JERSEY CITY, N.J., July 25, 2002 — Insurers are expected to pay $1.97 billion to home owners and businesses for insured-property losses from 10 catastrophe events in the second quarter of this year, according to preliminary estimates by the Insurance Services Office, Inc.'s (ISO) Property Claim Services (PCS) unit.
Except for the late-June Arizona wildland fire, all second-quarter events were caused by the wind, hail, tornadoes and flooding that accompanied strong thunderstorms. A severe weather system, between April 27 and May 3, created the largest catastrophe of the quarter and nearly half the total loss for the period. These storms produced nearly 250,000 claims in 17 states, with a total insured loss estimated at $855 million.
The estimated second-quarter insured loss dropped dramatically from last year's exceptionally high total of more than $6 billion, which was driven by Tropical Storm Allison and a second storm system that produced widespread damage, particularly around St. Louis. Both of those storms are among the top 10 costliest catastrophes.
Four catastrophes in April, three in May and three in June caused damage in 29 states. Six events occurred in Texas, and four in Missouri. Illinois and Kansas both had three catastrophes. Texas incurred the largest amount of insured damage, currently estimated at $455 million. Illinois was second, with an estimated $205 million. Maryland sustained $170 million in insured property loss, and Kentucky $130 million. Arizona, Tennessee and Virginia each had property damage totaling $120 million.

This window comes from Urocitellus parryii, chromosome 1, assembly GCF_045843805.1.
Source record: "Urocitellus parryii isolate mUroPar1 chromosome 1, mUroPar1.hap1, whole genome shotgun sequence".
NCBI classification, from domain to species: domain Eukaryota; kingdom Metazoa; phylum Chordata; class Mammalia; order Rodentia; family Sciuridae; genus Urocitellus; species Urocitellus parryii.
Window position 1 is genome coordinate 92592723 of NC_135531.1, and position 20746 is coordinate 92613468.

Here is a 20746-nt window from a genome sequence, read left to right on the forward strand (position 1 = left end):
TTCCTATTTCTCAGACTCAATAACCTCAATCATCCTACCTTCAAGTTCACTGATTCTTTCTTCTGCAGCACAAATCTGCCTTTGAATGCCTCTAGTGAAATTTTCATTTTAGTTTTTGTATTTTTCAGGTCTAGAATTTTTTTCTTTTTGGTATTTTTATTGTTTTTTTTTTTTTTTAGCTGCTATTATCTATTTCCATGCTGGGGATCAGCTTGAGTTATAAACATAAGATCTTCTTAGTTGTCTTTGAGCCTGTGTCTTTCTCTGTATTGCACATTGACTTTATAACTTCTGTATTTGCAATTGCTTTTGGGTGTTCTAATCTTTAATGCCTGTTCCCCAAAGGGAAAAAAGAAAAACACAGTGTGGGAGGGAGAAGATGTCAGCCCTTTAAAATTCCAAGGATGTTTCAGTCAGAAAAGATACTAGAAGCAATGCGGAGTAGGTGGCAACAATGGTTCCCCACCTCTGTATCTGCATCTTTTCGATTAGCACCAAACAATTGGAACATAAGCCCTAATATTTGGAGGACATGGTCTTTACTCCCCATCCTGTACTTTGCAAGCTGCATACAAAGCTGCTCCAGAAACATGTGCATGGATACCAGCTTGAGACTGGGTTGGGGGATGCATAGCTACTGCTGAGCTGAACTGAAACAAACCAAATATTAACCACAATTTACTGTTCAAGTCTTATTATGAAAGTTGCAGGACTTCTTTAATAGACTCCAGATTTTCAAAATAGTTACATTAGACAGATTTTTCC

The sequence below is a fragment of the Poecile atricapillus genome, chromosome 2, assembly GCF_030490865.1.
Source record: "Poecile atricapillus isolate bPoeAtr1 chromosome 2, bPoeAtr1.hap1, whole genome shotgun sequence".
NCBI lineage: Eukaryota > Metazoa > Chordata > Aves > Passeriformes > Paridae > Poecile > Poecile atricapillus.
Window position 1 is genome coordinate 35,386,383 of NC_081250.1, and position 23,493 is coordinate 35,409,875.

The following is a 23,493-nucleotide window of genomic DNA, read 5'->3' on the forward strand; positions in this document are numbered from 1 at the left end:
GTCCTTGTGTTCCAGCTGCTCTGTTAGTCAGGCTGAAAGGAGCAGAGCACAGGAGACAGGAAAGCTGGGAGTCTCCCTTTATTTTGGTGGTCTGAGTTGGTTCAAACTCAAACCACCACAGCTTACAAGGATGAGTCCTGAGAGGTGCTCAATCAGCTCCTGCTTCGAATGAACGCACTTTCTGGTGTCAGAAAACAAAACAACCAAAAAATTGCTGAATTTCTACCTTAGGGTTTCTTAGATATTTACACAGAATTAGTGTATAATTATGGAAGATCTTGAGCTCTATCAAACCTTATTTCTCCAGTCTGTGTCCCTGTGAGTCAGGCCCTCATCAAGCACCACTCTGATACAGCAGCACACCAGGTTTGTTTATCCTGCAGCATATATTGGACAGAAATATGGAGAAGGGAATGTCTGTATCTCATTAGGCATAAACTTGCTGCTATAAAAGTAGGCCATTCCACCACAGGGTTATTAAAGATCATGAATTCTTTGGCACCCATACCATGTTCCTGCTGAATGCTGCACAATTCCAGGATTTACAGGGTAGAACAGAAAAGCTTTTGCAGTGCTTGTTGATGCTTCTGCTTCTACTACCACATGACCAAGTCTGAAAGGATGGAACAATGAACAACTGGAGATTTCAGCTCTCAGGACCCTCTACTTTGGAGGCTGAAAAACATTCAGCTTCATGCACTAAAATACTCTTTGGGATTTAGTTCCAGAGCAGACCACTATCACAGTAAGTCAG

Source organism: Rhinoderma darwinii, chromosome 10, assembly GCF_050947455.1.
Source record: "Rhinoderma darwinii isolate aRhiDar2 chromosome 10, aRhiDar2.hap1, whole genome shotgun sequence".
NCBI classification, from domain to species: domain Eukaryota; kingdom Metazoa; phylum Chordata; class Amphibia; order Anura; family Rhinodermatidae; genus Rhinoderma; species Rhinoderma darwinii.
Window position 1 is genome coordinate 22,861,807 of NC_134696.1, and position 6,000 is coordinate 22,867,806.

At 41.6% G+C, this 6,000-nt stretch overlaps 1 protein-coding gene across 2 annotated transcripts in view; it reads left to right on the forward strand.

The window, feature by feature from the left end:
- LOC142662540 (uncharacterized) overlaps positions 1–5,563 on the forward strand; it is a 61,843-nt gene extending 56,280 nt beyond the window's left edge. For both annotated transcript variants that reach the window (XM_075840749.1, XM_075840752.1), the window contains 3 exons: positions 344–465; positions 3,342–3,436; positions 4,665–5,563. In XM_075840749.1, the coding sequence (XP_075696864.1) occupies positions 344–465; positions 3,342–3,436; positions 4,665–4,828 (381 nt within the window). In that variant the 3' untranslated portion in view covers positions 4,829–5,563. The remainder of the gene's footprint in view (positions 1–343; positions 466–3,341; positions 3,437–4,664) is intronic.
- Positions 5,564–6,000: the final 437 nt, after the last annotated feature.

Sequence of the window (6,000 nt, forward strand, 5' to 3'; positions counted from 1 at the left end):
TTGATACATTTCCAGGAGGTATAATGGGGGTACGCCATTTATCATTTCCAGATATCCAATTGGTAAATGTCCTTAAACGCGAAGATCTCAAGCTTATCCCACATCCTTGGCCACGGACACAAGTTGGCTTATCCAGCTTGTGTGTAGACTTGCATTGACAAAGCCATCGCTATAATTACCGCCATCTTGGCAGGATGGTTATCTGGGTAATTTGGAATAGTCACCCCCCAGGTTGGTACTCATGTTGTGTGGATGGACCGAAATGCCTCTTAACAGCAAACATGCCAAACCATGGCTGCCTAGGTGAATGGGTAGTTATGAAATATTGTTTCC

PCS estimates the 10 second-quarter catastrophes generated approximately 550,000 claims, including 290,000 personal losses, 50,000 commercial losses and 210,000 vehicle losses. The second quarter is typically active, averaging 12 catastrophes over the past 10 years.
Following is a recap of second-quarter catastrophe losses since 1993:
|Year||Catastrophes||Insured Losses ($)||Number of Claims|
ISO's PCS unit defines a catastrophe as an event within a particular territory that causes $25 million or more in insured-property losses and affects a significant number of property and casualty policyholders and insurers.
PCS estimates represent anticipated insured loss on an industrywide basis arising from catastrophes, reflecting the total net insurance payment for personal and commercial property lines of insurance covering fixed property, personal property, vehicles, boats, related property items and business-interruption losses. The estimates exclude loss-adjustment expenses.